The problem with numerology is that, whilst it can be used to ascertain propitious – or otherwise – dates and names, it cannot be employed to foretell the future. This required – the ancients believed – knowledge of another branch of arcane lore: astrology.
The references to astrology in Revelation are not as immediately apparent as those for numerology. Once they are recognized and understood, however, their presence becomes indisputable.
First of all though – for us to appreciate why these references were included – we need to look back beyond the biblical era to find the genesis of a belief system that was already old when an unknown Jewish scribe first wrote down the words, ‘In the beginning God created the Heaven and the Earth‘.
Many scholars now believe that the origins of astrology are as old as the art of writing itself. Some would even argue that it was the need to record the changing relationships of the solar and lunar cycles: against the backdrop of the fixed stars, that inspired our forefathers to begin scratching symbols in organized, repeatable patterns in the first place.
It was this ability to observe and record that allowed them to track events and anticipate the cyclical movements of celestial bodies. The night sky became: for them, a huge, domed clock come calendar. With this mechanism they could begin making correlations between what they saw in the heavens and what transpired down here on Earth.
Over time this enabled them to build up a knowledge base: containing data about river levels, high tides, prevailing winds and even the migratory patterns of birds, that could be written down and transmitted from one generation to the next.
To the uninitiated – the illiterate masses – this was magical knowledge indeed. This is, also, the true nature of power. For the masses were not taught how to read the hieroglyphs engraved upon the temple wall. This knowledge was jealously guarded and kept secret by the new literati.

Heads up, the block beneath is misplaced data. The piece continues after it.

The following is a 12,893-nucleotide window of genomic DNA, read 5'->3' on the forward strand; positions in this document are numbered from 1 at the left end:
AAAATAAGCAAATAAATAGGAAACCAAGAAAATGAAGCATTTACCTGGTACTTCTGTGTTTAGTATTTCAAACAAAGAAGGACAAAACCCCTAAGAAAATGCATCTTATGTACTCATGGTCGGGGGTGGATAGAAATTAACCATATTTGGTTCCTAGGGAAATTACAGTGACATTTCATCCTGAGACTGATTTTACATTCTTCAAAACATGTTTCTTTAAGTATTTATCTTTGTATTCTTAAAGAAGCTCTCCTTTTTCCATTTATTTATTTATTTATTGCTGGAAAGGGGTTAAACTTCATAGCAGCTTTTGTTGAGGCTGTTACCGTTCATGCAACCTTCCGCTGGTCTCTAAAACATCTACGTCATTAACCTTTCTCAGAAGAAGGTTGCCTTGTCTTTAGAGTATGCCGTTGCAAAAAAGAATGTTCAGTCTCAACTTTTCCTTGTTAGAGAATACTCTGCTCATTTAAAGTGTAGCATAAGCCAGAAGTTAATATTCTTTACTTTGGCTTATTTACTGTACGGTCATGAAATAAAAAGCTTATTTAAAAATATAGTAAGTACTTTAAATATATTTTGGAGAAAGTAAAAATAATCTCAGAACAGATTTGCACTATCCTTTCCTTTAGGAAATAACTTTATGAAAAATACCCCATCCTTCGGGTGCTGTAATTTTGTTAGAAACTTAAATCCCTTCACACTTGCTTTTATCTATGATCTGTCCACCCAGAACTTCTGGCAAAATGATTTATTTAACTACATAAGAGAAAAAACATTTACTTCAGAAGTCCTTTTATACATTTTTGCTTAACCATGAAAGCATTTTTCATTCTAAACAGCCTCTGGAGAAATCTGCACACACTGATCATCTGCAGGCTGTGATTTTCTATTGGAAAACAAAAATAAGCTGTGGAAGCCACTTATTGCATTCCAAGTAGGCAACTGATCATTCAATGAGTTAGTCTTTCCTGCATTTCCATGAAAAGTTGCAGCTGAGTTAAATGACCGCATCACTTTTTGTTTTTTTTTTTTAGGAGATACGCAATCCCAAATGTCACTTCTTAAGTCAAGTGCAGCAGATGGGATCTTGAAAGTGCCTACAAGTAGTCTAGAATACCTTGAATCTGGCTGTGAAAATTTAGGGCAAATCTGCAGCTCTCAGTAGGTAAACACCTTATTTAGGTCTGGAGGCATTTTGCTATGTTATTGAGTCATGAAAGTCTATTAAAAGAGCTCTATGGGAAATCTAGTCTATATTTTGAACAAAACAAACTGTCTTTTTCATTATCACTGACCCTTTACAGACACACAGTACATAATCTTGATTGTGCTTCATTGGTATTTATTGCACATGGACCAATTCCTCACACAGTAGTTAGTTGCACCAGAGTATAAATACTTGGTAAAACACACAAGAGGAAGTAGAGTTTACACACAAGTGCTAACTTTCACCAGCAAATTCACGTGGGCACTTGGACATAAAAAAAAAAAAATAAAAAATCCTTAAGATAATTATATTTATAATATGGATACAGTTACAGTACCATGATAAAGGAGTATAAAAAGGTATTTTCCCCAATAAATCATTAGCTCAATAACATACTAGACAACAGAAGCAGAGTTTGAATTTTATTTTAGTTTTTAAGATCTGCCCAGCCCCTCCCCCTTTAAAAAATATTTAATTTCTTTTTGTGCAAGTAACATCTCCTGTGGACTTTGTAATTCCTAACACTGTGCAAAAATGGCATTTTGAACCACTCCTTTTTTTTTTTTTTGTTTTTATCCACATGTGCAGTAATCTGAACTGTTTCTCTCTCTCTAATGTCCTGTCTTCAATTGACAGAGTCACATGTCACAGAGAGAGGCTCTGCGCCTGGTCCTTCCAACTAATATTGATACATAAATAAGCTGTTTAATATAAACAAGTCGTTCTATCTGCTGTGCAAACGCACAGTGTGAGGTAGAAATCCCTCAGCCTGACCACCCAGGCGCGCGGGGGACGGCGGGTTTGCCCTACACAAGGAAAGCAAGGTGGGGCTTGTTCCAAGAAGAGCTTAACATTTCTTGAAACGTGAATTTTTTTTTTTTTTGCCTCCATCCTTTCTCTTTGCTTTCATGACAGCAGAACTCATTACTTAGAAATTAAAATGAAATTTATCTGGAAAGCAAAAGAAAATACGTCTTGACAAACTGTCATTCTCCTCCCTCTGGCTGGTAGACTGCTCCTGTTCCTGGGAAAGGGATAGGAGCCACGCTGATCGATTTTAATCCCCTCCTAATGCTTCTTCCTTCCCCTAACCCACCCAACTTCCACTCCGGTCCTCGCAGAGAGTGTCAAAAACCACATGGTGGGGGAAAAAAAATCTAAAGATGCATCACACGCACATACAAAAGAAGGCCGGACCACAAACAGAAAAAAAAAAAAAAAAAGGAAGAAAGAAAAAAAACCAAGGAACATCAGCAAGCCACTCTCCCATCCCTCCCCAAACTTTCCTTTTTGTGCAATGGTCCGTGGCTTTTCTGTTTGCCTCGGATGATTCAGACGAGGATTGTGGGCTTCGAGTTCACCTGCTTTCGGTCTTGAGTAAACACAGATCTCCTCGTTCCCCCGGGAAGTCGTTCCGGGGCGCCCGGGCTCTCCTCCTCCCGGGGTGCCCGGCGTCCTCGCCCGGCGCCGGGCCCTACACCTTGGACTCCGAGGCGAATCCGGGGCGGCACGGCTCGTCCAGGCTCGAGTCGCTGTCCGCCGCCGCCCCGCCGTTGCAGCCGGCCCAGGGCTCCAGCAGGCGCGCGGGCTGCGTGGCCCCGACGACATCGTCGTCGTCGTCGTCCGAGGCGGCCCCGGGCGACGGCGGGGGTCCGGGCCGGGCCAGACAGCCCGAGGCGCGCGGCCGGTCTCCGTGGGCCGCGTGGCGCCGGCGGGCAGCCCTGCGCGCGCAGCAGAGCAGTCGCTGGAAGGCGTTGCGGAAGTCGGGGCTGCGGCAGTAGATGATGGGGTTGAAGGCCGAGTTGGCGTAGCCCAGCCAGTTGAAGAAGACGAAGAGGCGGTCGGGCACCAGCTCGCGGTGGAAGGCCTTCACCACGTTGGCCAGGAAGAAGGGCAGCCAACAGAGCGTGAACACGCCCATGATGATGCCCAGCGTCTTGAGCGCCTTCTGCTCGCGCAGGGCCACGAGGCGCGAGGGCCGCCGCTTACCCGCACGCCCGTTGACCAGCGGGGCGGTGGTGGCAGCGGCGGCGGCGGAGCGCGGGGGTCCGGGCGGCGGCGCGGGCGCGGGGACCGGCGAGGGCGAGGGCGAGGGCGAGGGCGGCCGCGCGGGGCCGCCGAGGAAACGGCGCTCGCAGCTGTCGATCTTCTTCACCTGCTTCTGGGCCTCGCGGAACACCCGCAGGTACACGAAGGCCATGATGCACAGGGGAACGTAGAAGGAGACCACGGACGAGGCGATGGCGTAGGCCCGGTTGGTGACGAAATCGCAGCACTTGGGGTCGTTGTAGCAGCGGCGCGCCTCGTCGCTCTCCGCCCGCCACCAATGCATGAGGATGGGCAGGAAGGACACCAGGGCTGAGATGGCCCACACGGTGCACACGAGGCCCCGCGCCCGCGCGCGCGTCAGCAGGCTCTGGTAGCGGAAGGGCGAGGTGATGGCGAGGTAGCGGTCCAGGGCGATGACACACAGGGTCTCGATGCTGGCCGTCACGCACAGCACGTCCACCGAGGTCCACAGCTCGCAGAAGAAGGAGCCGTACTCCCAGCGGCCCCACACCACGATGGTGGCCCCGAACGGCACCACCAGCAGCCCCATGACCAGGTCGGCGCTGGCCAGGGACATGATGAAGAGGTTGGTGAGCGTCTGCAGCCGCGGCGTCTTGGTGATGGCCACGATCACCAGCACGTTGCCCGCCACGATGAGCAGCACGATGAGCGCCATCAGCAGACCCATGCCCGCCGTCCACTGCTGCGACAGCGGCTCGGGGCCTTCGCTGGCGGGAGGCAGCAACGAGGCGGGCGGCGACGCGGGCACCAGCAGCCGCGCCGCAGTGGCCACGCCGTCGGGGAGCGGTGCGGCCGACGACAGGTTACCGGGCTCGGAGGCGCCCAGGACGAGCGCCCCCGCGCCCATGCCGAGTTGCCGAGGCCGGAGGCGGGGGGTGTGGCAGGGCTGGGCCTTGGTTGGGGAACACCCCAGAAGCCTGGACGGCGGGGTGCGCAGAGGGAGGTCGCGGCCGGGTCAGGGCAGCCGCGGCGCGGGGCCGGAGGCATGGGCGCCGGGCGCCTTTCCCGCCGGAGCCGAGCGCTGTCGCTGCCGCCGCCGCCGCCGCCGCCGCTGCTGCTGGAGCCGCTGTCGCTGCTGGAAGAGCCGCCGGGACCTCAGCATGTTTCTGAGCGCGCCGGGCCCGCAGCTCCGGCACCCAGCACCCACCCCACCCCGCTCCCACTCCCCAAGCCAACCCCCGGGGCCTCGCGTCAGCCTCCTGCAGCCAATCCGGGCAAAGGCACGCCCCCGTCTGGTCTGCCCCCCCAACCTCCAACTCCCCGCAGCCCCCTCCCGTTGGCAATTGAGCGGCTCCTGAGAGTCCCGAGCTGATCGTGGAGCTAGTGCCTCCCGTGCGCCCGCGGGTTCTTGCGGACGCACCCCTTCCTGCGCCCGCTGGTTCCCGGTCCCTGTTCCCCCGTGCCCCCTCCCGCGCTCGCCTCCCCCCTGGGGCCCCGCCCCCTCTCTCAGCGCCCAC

They used it to determine, for instance, the best times to plant and harvest crops. Over longer periods their records enabled them to anticipate cyclic droughts and to develop crop rotation systems. They could now tell a grateful populace: who believed that these literate men had a magical, direct line of communication with the gods, when to feast and when to fast.
Gradually ritualistic observances were extended into the very fabric of everyday life. The purpose here was not: as the now established priests insisted, to appease the capricious nature of the lords of heaven, but to enable the control of the many by the few. The emergence of the first city states: such as fabled Ur in ancient Sumer, was made possible because the citizenry was effectively enslaved – and their collective efforts controlled – by this new ruling class, the priesthood.
For a system of control to be effective it has to have a means of communicating its instruments (laws, decrees, edicts etc) to the masses so the people were required to congregate at certain places, on certain days, to hear the instructions that would govern their daily lives and collective behavior in the coming weeks and months.